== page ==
Millennial Home Buying
The famous row of homes known as the 'Painted Ladies' are seen from Alamo Square Park February 2, 2009 in San Francisco, California. Photo by Justin Sullivan/Getty Images

Millennials have been brought up in a world in which they are constantly encouraged to sort by price. Millennials have proven they will put in the time to find the cheapest deals, from spending hours scouring eCommerce platforms to using price comparisons to purchase flights at odd times with layovers at little-known airports. However, when it comes to buying or renting a house, the cheapest option doesn’t always translate to the best value.

Millennials measure value and make decisions using different criteria than previous generations, and that is heavily reflected in their home-buying habits. The traditional method of searching for properties based on price, construction and location doesn’t appear to resonate as much with the millennial demographic. For that reason, realtors must adapt to the young generation’s shifting desires and motivations. Three key factors should be considered when focusing in on what millennials value even more than price.

Quality of Life

Millennials have repeatedly demonstrated that quality of life is a high priority for them — so much so that they would be willing to take a $7,600 pay cut for a better quality work life. However, the same idea rings true for other aspects of millennial life, and that should be reflected in the approach realtors take when showing them properties.

The bottom line is that where one lives greatly impacts the quality of one's life. As this is a main tenet of the millennial lifestyle, more focus should be placed on budget, transportation, lifestyle and education than on price alone. Realtors should explain to millennials that while they might pay $2,000 a month on one mortgage versus $1,800 on another, it is the proximity to schools, supermarkets, transport and community that really adds value.

A good strategy is to always begin by asking millennials where they work to try and find neighborhoods where the commute is short — or even better, where they can take public transport to work. Follow by asking them about their interests, hobbies, families and ambitions as well in order to fully understand the potential solutions that maximize their quality of life and allow them to enjoy what matters to them most.

Offered Experiences

In search of this higher quality of life, millennials have prioritized experiences over stuff. With less access to expendable funds than previous generations, millennials tend to invest mostly in travel and cultural experiences. The same mentality has carried over into the realm of home buying, with many millennials giving up on the prospect of home ownership altogether.

Despite this mentality shift, realtors can recapture the attention of millennials by showing properties that match buyers’ lifestyles in locations that offer the same type of experiences they often seek through travel. For example, hip bars and cafes, entertainment, fitness centers and central hubs that offer lots to do within a stone’s throw should take precedence when appealing to potential millennial home buyers.

Instagram and other social media have demonstrated perhaps better than anything the importance of interesting experiences to millennials. In fact, a recent survey revealed that two-fifths of millennials actually choose a travel spot based on its “Instagrammability.” Realtors can potentially leverage this fact not only by suggesting homes in hip locations but also by using links to Instagram pages that show millennials the unique parts of different neighborhoods right off the bat.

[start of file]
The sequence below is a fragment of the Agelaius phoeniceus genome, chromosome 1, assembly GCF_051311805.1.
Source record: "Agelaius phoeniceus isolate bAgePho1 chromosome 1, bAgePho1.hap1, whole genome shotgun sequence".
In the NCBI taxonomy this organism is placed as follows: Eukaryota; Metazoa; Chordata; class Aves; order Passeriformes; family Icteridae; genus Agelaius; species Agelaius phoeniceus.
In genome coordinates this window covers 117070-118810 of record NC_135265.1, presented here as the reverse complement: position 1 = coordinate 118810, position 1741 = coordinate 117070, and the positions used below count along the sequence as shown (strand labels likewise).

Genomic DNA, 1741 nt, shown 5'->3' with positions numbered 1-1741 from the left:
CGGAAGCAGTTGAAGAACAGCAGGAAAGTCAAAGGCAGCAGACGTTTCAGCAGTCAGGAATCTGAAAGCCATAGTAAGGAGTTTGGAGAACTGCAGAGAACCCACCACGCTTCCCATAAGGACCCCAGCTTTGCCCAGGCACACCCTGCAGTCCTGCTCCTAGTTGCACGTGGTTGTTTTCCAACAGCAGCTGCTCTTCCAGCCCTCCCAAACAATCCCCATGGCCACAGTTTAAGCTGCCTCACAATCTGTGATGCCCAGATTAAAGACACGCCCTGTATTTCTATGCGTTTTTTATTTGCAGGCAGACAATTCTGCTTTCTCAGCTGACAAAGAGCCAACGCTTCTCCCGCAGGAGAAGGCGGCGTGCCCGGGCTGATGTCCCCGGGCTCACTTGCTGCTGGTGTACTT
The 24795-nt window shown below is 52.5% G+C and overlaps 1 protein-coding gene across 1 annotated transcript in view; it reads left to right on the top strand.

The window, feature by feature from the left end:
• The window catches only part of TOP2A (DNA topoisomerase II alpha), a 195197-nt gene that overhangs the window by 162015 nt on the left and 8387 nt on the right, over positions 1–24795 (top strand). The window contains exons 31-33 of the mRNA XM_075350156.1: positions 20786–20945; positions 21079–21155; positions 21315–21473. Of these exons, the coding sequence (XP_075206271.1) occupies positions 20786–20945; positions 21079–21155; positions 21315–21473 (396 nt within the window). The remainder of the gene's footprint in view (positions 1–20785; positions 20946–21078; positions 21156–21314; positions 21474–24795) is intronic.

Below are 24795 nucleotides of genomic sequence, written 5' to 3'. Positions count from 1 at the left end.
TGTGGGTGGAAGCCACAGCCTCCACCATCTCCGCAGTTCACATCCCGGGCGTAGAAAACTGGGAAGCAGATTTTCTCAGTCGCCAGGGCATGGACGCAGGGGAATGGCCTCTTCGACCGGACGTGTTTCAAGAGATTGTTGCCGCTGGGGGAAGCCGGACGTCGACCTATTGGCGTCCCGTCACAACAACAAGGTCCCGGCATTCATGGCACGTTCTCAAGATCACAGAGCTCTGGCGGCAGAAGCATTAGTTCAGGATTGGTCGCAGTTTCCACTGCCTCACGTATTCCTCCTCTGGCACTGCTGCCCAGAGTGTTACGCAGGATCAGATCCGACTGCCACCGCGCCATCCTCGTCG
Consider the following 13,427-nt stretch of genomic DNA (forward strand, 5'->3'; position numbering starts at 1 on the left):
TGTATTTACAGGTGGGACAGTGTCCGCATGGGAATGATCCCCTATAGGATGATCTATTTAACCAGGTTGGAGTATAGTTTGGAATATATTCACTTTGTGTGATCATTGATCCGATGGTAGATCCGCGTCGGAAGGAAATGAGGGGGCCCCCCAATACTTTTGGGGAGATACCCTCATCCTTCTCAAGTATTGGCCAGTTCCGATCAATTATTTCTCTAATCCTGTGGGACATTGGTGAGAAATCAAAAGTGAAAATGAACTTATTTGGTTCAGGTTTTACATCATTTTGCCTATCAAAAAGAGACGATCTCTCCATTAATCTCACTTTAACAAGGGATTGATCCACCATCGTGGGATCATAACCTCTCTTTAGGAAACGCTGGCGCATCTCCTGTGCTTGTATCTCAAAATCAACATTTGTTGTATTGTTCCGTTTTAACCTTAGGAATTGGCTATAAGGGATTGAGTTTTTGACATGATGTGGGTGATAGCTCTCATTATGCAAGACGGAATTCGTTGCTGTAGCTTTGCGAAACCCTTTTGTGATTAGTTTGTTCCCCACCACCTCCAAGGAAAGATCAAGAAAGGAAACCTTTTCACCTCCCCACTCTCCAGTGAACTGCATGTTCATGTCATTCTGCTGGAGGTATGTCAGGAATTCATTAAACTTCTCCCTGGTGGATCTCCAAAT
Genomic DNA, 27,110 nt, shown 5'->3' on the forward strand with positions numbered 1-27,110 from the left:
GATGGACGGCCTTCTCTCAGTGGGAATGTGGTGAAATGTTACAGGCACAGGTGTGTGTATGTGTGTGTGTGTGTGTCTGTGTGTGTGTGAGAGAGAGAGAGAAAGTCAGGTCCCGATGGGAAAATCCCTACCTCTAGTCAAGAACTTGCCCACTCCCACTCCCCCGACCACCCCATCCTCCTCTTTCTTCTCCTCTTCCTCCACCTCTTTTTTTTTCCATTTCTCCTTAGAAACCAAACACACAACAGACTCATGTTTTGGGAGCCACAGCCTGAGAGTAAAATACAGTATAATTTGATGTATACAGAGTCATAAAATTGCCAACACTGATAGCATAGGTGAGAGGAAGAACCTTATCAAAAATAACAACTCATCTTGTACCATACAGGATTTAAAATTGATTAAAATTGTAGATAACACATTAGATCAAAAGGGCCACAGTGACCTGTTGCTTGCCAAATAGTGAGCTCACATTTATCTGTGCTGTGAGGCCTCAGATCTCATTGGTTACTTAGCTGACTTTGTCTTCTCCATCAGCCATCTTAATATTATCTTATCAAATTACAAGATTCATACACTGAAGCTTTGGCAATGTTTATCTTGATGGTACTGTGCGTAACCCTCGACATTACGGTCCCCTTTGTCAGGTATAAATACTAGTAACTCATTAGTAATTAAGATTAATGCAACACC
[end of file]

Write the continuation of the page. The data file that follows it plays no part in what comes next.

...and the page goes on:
Investment Opportunities

The value of presenting properties in hip areas extends beyond just the idea of experiences: These areas also generally provide strong investment opportunities and higher resale values as property prices rise due to gentrification. Location is, after all, one of the biggest factors in determining a home’s resale value. For millennials, earning a return on investment is a key consideration when purchasing a home, particularly due to the fact that they may not necessarily see it as a permanent purchase.

According to a recent report by Bank of America, nearly 70 percent of millennials who had already purchased a home viewed it as a starter house — a stepping stone to their future dream property. Therefore, realtors must consider that millennials might eventually resell their homes and upgrade to something bigger and better. As such, presenting them with options that work as an investment opportunity will enable them to more easily achieve their future goals.

To find the areas with the most promising investment opportunities, look for places where new businesses are opening. Real estate around businesses like Starbucks, for example, tends to push up prices. Not only do these types of businesses normally fall within areas that attract millennials, they also demonstrate high potential for profitability, as people recognize the extensive research these businesses have performed before selecting a location.

While millennials and older generations might align in wanting to earn a return on their property purchases, there are fundamental differences between their respective mentalities. For this reason, realtors must accommodate the preferences of the younger generation by focusing in on what specifically brings value to them.

Peter Esho is the founder and CEO of CRIBZ, an artificial intelligence real estate utility built specifically for millennials.